On the road for the university…Ljubljana!

SLOVENIA…Let’s just say we found the LOVE in this country. Vern and I have listened to tales of Slovenia from friends and former coworkers never thinking we might actually travel there. So how did this all come about, you ask…

The University of Minnesota Duluth offers Education majors an opportunity to practice teaching in international settings, and a school in Ljubljana has been welcoming UMD student teachers for several years. One of the expectations is the students will be observed by a UMD supervisor early in their 8 week placement. In January 2014 I had the honor of observing 5 students in the Danila Kumar International Baccalaureate School in the heart of Ljubljana. Vern was able to join me, and while I worked he spent time familiarizing himself with the city and the bus system (and snapping photos). If first impressions do, indeed, last, then both of us were won over the moment our plane broke through the clouds over the snow-covered Alps shortly before landing.

This lovely capital city, with a population of 300,000, is nestled in the Ljubljana Basin and is divided by the Ljubljanica River. There is a dance of Italian, Slavic, and Germanic influences in the history, the architecture, and the food. This mélange is due in part to the Central European location as well as the lasting impact of the many “invaders”. The Romans arrived 2000 years ago and named the city Emona. Vestiges of Roman ruins were found in many sites in and around the city, and the Natural History Museum has a stunning collection of artifacts. But evidence of earlier inhabitants dates back to 2000 BC . After the Romans, the Huns, the Slavs, the Franks, and the Turks all had a hand in shaping the destiny of Slovenia, which proudly declared independence and split from the Communist Yugoslavia in 1991.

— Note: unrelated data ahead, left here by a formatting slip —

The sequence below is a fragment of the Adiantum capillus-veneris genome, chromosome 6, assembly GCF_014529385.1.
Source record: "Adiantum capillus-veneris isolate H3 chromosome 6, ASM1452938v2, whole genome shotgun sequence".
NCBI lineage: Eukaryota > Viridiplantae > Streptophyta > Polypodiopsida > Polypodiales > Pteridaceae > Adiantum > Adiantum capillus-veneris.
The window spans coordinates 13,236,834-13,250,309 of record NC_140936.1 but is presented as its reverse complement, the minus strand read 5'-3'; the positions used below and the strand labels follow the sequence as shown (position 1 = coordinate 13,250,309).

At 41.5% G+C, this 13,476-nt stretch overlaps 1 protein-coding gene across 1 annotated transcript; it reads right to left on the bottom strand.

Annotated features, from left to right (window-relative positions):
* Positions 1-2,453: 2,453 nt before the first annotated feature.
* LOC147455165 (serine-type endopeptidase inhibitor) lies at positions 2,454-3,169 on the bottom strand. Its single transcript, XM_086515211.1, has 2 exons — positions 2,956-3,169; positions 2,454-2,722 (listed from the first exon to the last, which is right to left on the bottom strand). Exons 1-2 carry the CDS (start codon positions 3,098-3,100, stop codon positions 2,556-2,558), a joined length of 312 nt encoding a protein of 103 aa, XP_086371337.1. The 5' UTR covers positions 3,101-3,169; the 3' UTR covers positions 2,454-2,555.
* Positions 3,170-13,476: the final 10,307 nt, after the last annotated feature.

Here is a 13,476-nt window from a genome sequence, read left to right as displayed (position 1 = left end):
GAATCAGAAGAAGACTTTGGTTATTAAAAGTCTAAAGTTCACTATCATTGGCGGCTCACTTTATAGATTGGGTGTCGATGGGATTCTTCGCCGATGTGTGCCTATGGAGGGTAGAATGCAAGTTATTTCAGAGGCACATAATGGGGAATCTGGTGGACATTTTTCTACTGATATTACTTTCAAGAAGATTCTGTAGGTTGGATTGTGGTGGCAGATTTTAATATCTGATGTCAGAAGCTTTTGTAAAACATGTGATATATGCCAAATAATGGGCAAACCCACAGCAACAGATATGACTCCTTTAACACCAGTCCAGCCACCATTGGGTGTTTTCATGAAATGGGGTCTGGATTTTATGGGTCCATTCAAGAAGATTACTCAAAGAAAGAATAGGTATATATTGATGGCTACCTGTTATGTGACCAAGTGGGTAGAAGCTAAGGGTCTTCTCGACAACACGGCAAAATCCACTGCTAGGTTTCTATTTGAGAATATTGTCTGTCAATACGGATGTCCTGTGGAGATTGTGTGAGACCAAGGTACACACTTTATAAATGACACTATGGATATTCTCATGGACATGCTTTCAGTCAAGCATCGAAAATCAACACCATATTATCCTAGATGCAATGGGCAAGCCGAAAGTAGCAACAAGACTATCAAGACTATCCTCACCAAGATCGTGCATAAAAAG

We are grateful for the time our guides devoted to showcasing their beautiful city and surrounding countryside. Irena Steblaj, headmistress of the school, and Katarina Cepic, Irena’s assistant, may well be Ljubljana’s two best ambassadors. And, as if any other testimonial is necessary, the 5 UMD students were equally enchanted! Here are highlights of the city itself…

These photos were taken at Ljubljana Castle, perched high above the city. The original fortress was built in the 12th century, but rebuilt in the 15th century. Prisoners of War, primarily Italians, were kept here during WWI, but according to reports life “behind bars” was quite pleasant…good food, music, theater, wood working, and painting.

We spent our last afternoon in the beautiful region known as Lake Bled. The Alps, the church on the island, the castle at the top of the hill…it was like standing in the middle of a postcard.

And, finally, a few examples of the Ljubljana Dragons symbolizing power, courage, and greatness.

Leave a Reply

Fill in your details below or click an icon to log in:

WordPress.com Logo

You are commenting using your WordPress.com account. Log Out / Change )

Twitter picture

You are commenting using your Twitter account. Log Out / Change )

Facebook photo

You are commenting using your Facebook account. Log Out / Change )

Google+ photo

You are commenting using your Google+ account. Log Out / Change )

Connecting to %s

%d bloggers like this: